Skyfall premiered in the US five years ago today. At some point between its record-breaking box office take and now, the 23rd Bond film became a popular target of fan backlash. “Too derivative of The Dark Knight;” “too implausible a villain plan;” “too early in Daniel Craig’s run to be playing this ‘over the hill’ Bond angle.” Billion-dollar haul and 93% Rotten Tomatoes score notwithstanding, the fickle masses decided that Skyfall maybe wasn’t all that.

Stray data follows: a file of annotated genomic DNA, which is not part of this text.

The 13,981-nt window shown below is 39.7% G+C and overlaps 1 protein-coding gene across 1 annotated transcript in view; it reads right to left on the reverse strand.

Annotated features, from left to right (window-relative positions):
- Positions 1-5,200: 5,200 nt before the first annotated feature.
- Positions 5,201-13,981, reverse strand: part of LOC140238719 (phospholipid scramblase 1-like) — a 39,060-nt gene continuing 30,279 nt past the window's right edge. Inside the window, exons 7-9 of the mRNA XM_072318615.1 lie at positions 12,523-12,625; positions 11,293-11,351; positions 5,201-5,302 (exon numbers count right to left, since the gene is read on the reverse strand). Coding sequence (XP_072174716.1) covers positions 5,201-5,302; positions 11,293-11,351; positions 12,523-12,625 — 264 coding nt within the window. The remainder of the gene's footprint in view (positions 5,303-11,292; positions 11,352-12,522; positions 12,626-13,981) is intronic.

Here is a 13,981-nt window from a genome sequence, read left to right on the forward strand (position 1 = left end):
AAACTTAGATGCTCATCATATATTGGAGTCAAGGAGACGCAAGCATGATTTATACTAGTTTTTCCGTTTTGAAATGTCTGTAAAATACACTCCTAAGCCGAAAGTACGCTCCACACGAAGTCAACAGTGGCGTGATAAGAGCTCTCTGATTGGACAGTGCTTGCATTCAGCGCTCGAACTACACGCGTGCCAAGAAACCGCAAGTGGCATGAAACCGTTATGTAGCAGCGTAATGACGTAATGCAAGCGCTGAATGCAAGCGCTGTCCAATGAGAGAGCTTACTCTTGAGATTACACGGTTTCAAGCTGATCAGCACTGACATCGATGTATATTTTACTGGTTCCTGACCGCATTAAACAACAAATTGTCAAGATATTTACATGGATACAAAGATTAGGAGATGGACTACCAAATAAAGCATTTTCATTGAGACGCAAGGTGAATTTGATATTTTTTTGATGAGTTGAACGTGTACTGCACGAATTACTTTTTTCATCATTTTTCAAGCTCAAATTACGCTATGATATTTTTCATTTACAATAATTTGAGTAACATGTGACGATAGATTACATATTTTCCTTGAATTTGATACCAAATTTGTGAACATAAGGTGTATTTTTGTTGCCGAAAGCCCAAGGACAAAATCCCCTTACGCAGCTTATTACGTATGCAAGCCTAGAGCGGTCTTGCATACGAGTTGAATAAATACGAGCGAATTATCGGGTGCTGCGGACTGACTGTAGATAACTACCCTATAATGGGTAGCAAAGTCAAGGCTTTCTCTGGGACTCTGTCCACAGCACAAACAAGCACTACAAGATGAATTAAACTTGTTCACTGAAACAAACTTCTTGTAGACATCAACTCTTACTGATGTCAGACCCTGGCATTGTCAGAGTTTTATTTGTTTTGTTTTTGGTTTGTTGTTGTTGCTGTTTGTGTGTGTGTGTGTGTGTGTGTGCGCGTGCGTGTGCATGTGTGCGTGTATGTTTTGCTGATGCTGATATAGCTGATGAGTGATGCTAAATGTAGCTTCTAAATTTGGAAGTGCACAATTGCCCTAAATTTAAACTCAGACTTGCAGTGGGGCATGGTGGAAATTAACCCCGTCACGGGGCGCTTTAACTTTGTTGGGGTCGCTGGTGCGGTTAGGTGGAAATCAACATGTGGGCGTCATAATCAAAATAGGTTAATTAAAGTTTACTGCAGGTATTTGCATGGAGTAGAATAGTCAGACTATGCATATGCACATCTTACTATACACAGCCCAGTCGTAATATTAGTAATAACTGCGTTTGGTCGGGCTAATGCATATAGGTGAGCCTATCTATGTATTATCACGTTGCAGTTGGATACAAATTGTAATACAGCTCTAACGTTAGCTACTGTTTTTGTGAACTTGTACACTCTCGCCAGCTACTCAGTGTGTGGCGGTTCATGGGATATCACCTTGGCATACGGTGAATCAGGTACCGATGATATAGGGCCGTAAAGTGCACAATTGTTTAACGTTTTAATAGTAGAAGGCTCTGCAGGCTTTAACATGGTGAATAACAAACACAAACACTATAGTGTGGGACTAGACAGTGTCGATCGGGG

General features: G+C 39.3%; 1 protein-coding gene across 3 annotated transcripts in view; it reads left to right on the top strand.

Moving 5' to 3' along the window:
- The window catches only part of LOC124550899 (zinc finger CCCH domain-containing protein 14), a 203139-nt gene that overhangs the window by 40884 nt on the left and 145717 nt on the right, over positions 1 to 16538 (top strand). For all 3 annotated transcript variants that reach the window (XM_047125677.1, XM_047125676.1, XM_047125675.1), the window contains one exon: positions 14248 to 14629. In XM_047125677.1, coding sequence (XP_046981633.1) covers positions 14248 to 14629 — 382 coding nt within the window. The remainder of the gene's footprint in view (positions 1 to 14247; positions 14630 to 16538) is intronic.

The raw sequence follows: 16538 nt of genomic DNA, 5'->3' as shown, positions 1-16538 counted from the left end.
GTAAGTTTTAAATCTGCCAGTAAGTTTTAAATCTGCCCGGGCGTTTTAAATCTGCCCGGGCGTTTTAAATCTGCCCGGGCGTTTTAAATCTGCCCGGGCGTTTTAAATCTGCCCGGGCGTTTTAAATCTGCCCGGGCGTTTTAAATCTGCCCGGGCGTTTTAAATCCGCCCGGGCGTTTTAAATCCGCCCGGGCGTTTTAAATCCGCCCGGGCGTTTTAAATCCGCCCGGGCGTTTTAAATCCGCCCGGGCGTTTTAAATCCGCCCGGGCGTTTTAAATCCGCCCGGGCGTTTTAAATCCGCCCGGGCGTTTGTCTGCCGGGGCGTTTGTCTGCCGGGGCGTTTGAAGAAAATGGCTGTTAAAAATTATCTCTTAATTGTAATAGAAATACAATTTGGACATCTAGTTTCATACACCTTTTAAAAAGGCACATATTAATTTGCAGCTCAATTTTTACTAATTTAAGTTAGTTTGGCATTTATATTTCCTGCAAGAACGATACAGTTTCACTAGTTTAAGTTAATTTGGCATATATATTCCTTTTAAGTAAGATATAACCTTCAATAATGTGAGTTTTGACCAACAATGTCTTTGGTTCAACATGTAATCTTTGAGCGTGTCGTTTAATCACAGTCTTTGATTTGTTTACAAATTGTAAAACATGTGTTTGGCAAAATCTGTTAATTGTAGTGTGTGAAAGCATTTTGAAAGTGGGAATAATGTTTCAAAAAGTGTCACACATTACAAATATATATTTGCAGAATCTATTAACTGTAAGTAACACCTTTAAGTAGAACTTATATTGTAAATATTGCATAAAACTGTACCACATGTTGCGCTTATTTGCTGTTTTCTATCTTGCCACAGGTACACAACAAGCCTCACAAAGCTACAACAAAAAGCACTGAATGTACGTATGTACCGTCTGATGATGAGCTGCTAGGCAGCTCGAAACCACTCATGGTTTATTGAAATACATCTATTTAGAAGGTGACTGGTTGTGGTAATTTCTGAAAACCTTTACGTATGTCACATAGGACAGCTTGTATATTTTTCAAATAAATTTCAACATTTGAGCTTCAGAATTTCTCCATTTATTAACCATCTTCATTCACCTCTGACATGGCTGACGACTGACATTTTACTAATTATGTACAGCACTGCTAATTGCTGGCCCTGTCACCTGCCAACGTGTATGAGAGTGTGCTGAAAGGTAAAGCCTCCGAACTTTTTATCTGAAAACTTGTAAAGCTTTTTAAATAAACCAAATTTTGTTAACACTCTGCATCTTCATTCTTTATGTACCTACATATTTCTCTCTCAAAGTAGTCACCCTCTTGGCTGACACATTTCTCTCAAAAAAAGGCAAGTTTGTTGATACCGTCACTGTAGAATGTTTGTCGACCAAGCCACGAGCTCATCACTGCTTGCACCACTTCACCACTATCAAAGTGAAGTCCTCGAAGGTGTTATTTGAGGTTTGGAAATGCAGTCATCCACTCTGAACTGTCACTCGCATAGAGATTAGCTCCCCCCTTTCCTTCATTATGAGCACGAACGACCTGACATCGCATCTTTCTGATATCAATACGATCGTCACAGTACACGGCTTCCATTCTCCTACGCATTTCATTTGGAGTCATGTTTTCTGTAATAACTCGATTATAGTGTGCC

But as we sit here in the post-Spectre funk of 2017, with two years to go before 007 returns to screens in Bond 25, Skyfall is looking pretty damn good. It’s beautifully photographed by Roger Deakins - possibly the best-looking Bond film of all time, give or take an early Technicolor entry. It restores an earned level of humor to the proceedings without tipping into silliness. It’s maybe the only Bond film to have some kind of thematic throughline - no mean feat for a film 50 years into a franchise’s run. That throughline gives 007 an emotional arc that in turn feeds what might be the best performance of Craig’s tenure. Most importantly, it’s a weird, emotional, stealthy return to formula while simultaneously insisting on turning everything upside down. Skyfall is a film keenly aware that deconstruction is fun and healthy, maybe even necessary, but deconstruction eventually leaves you with an absence of construction. In its push-pull trick of moving forward while resetting the table, Skyfall remains, five years on, the perfect example of how to rebuild a property once you’ve taken it to pieces.